But even if  they were, that might not be a good thing for faith in Christ. For a millennium, Latin enjoyed the place in Europe that English now has in the world. It was the language of government, church, education and commerce. But the church stagnated during that time. The translation of the Bible into the languages of the people was part are overcoming that stagnation. Researcher Patrick Johnson, Editor of Operation World, has written:

The use of liturgical languages and Scriptures across many cultures and multiple centuries such as Latin, Greek, Syriac, Slavonic provided continuity and impressive ceremonial church services, but damaged the transmission of the truths they contained and hastened the nominalization and even demise of Christianity

Dr. Harriet Hill of the American Bible Society has come to a similar conclusion. She writes:

Times when mother-tongue Scriptures were neglected in the communication of the Gospel, such as the early Middle Ages in Europe, often correlate with times of spiritual stagnation. Churches that experienced persecution and isolation from the rest of the Christian world, such as those in Madagascar and China, have often endured and even multiplied if they had Scriptures in local languages. In contrast, churches without Scripture in local languages, even those at centers of Christianity like Alexandria, have disappeared from the map.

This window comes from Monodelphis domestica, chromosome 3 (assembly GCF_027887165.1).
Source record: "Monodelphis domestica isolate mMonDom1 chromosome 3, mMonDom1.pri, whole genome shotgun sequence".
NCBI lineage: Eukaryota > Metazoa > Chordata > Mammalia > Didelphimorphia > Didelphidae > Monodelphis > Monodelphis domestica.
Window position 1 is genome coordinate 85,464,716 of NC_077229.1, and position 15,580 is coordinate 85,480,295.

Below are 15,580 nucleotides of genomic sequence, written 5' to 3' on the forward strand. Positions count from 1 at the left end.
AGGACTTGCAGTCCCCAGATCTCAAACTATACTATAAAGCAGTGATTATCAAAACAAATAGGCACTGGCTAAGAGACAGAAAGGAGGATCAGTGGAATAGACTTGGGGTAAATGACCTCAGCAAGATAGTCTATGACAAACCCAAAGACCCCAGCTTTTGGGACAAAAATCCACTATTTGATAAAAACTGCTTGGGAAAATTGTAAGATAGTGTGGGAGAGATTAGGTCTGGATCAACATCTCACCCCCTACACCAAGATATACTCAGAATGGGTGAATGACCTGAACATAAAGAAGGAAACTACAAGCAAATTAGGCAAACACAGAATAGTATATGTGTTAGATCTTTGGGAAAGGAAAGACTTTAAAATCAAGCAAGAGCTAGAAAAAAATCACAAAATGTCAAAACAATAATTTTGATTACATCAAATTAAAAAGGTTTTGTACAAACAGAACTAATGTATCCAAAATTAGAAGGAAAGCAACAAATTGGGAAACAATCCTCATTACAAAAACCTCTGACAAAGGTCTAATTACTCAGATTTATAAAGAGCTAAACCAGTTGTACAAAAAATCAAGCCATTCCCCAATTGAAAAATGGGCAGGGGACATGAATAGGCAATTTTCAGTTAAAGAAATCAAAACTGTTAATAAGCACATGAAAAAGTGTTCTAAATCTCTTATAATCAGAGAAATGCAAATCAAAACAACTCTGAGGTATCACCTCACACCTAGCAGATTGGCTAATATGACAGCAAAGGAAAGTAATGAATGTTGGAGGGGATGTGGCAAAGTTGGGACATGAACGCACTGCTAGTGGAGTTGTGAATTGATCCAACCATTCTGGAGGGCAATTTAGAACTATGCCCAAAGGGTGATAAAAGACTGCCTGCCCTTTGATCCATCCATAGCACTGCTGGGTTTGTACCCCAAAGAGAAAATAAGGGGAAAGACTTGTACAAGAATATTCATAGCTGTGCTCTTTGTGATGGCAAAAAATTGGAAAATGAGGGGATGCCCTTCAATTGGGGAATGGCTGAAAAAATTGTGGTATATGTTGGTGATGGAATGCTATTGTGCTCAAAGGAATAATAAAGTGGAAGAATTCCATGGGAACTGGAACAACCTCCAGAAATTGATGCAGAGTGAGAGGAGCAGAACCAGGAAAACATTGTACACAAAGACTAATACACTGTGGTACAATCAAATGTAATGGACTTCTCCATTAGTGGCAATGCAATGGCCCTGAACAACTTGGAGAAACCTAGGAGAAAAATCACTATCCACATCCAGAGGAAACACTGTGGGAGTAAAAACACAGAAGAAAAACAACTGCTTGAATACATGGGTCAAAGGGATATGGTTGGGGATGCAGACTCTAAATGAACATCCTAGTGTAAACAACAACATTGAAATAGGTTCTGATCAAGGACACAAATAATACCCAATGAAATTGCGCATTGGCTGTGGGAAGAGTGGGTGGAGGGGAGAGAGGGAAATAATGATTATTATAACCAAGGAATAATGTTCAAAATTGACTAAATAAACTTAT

It appears that the lesson of history is that when one language becomes widespread, like English or Latin, that is good for government, commerce and even the church as an organization, but not for true faith.

Worse than you thought

When I tell people that there are over 6,900 languages spoken in the world today, it get a lot of good questions. Really? Don’t you mean dialects? And so on.

A figure of 7,000 languages does indeed sound unbelievable. It is a number that begs for justification. That justification comes in the form of the Ethnologue, a book which lists all the languages in the world . It is highly respected. Even the International Standards Organization recognizes it. Its latest edition lists 6,909 living languages. The location and number of speakers of each language is listed. So its claims can be verified. In addition, anyone with information can submit it to the editor. Here is a sample page showing a map of the languages of Guatemala: It turns out that 6,900+ languages is a reliable figure.